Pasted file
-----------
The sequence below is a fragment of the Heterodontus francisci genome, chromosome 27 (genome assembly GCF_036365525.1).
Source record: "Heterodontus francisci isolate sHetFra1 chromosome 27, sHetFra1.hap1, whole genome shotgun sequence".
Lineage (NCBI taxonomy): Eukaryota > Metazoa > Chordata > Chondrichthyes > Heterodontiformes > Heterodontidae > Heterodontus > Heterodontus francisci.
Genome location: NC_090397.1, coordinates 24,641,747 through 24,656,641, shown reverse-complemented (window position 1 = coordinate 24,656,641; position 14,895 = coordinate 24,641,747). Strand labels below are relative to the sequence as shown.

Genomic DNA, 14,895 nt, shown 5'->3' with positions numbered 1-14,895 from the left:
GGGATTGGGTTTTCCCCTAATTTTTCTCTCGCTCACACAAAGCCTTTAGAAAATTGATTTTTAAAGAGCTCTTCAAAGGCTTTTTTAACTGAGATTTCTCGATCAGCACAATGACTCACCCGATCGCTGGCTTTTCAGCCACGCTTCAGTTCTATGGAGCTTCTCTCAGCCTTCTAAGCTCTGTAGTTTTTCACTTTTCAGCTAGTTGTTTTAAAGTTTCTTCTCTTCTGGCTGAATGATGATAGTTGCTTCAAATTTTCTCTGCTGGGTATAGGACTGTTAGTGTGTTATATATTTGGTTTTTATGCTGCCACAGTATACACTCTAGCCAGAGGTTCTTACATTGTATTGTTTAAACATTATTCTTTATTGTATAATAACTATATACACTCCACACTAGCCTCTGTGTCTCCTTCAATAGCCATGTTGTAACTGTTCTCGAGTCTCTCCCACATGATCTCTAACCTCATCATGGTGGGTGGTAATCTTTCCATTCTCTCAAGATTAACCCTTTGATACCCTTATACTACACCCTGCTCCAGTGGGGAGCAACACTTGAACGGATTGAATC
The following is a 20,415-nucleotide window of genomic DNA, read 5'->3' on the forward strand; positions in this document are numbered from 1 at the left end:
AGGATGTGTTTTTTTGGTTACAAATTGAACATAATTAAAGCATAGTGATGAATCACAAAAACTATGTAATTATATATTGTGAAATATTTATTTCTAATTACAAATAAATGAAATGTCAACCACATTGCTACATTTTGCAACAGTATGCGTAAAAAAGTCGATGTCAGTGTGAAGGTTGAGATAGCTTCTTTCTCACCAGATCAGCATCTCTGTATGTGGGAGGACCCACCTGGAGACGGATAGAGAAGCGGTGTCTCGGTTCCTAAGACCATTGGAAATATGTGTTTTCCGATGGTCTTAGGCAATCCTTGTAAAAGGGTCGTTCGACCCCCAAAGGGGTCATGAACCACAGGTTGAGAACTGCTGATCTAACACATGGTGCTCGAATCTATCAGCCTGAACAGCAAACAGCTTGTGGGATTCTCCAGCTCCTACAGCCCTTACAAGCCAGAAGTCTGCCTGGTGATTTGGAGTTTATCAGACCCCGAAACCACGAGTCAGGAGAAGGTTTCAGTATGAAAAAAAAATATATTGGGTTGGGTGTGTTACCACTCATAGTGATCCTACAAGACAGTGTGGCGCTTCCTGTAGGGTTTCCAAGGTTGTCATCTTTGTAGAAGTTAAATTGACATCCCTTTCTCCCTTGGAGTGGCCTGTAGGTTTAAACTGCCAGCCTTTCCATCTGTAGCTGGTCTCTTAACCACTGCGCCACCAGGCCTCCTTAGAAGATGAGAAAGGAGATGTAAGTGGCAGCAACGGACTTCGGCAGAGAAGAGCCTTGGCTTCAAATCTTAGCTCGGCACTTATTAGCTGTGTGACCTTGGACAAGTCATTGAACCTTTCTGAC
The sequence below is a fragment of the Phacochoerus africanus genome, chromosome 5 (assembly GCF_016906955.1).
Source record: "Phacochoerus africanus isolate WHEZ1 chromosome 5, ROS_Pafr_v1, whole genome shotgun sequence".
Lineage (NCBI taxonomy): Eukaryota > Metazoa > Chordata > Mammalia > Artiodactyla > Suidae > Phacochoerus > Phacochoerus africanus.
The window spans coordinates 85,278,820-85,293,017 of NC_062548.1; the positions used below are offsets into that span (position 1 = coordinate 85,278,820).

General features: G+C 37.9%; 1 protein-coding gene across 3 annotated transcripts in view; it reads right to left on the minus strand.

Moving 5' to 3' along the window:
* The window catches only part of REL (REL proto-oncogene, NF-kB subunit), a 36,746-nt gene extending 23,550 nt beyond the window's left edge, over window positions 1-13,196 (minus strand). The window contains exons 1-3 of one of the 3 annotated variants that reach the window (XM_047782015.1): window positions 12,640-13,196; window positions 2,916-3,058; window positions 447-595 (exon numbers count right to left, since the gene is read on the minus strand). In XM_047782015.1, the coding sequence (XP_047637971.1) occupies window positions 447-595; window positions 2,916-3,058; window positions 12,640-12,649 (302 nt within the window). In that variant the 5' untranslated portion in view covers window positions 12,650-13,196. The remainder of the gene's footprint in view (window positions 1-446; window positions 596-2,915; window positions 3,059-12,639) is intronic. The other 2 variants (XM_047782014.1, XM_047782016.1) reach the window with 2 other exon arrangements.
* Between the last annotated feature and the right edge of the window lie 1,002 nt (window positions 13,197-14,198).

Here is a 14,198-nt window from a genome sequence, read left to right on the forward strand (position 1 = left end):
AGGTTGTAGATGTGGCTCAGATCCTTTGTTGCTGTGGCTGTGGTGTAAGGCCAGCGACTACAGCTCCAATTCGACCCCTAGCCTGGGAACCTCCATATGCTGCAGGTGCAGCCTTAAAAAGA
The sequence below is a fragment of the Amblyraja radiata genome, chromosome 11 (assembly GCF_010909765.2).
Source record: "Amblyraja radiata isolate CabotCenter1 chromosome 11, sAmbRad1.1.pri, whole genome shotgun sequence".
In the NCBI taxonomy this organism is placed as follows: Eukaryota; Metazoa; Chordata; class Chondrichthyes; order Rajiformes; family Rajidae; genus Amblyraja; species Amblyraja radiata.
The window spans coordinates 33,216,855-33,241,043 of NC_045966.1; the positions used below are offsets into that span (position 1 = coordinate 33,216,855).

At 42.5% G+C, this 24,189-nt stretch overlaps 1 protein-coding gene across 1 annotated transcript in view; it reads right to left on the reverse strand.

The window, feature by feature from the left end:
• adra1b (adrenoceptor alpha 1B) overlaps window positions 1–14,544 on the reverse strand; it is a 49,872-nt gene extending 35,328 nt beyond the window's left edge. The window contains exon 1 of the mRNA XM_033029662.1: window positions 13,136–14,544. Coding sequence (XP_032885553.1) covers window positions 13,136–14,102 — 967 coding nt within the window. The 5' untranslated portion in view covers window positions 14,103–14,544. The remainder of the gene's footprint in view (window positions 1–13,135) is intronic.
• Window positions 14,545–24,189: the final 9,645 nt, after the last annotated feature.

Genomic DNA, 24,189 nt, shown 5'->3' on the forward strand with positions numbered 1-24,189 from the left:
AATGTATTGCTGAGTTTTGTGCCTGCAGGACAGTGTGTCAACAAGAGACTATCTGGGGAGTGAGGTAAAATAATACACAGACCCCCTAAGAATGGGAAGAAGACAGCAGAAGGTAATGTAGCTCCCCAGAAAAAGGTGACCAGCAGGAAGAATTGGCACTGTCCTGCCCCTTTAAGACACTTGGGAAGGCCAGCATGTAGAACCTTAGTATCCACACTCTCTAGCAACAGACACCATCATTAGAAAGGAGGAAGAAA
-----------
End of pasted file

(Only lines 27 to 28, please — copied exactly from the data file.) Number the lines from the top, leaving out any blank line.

Genomic DNA, 24,189 nt, shown 5'->3' on the forward strand with positions numbered 1-24,189 from the left:
AATGTATTGCTGAGTTTTGTGCCTGCAGGACAGTGTGTCAACAAGAGACTATCTGGGGAGTGAGGTAAAATAATACACAGACCCCCTAAGAATGGGAAGAAGACAGCAGAAGGTAATGTAGCTCCCCAGAAAAAGGTGACCAGCAGGAAGAATTGGCACTGTCCTGCCCCTTTAAGACACTTGGGAAGGCCAGCATGTAGAACCTTAGTATCCACACTCTCTAGCAACAGACACCATCATTAGAAAGGAGGAAGAAA